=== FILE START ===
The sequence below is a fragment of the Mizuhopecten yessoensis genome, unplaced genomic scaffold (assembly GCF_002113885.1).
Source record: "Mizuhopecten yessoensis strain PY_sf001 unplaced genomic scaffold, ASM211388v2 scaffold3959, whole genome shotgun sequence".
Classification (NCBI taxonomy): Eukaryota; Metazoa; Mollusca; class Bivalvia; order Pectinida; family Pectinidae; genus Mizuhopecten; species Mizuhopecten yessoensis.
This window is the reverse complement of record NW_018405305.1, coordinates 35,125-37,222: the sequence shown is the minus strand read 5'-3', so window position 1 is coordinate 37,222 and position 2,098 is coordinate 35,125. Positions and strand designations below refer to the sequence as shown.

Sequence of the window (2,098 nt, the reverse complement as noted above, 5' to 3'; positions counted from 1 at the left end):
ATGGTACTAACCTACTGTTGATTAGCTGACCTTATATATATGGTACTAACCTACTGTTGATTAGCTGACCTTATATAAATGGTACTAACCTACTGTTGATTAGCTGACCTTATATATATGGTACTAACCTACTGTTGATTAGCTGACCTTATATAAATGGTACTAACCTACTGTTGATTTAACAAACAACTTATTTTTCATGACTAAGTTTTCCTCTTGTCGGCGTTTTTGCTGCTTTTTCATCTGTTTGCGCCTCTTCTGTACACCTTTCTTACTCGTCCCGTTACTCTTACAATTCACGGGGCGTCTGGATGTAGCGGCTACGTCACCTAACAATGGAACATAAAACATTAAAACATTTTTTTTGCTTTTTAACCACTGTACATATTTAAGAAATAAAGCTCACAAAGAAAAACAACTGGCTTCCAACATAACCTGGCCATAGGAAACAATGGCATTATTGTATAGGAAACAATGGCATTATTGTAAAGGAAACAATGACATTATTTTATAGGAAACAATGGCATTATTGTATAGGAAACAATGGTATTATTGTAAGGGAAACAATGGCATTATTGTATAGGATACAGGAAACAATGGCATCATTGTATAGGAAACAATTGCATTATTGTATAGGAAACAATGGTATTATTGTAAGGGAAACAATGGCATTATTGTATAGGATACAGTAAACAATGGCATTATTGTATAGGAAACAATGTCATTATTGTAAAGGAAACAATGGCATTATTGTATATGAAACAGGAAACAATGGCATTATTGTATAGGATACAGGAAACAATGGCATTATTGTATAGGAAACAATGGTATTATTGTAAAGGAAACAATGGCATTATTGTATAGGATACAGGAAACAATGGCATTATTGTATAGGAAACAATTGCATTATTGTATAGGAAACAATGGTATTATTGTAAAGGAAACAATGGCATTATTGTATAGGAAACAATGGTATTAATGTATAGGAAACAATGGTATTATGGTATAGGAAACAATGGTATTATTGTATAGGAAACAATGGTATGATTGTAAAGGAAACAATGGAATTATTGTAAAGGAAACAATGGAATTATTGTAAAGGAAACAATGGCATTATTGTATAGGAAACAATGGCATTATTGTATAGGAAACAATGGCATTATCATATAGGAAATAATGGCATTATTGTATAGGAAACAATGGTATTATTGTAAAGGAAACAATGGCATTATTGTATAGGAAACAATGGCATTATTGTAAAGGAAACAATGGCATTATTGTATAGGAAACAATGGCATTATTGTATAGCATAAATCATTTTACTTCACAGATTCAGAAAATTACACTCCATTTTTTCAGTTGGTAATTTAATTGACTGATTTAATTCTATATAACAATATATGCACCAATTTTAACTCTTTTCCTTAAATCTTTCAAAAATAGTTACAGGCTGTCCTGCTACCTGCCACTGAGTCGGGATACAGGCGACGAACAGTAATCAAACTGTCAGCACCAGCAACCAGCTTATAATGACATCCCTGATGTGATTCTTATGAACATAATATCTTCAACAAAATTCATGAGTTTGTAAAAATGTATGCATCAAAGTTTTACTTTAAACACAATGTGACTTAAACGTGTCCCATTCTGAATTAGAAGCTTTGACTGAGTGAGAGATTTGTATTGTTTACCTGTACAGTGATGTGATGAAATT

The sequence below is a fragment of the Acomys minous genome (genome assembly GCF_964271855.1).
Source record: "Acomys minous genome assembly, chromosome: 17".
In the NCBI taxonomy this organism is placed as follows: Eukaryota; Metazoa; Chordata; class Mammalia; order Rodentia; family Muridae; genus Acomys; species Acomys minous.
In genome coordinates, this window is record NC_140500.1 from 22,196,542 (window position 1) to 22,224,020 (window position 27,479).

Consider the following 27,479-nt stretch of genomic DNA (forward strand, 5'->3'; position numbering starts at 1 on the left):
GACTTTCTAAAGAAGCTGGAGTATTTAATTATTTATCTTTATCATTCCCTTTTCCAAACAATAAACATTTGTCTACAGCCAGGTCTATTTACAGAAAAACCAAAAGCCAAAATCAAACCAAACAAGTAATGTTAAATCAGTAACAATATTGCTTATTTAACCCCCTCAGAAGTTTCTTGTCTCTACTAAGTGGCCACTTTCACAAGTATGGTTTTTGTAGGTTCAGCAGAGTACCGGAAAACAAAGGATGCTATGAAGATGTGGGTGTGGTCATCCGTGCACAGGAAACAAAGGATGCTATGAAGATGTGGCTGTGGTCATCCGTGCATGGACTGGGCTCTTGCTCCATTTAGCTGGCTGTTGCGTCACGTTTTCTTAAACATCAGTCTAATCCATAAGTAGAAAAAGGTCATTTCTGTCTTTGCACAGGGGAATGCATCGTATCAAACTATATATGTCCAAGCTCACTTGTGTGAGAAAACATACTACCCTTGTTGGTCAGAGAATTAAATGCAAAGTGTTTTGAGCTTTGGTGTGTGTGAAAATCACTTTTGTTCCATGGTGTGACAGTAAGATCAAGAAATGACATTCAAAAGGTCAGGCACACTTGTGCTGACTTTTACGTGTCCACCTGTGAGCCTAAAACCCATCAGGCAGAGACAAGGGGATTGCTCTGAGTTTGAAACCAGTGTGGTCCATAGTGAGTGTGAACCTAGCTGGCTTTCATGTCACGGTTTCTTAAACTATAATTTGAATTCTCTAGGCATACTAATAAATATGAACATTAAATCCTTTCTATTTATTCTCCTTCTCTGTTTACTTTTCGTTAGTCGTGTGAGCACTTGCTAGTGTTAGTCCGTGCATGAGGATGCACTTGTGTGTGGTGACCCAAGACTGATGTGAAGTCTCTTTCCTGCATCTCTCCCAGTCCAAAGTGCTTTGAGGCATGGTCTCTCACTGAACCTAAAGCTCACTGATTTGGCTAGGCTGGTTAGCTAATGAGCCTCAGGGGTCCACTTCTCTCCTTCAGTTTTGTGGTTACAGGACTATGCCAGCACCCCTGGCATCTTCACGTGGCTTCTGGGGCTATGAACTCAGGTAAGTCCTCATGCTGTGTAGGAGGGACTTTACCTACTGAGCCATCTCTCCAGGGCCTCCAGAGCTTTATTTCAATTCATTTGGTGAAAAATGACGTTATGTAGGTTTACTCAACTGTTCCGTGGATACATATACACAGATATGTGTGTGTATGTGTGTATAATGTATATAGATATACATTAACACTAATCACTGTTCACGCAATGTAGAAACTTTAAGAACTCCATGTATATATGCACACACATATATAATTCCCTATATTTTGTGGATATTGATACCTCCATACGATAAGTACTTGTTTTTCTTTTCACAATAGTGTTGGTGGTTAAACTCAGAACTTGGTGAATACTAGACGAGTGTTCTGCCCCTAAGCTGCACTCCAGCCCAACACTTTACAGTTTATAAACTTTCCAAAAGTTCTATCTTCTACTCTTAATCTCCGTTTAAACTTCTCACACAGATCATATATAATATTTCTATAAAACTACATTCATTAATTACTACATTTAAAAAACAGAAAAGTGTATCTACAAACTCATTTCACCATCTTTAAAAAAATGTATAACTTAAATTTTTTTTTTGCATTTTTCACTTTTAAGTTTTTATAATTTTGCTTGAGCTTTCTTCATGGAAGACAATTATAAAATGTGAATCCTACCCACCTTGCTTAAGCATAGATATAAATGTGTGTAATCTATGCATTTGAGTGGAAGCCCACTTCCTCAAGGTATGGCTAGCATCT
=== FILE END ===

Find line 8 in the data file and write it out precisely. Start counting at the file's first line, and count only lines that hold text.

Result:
Source record: "Acomys minous genome assembly, chromosome: 17".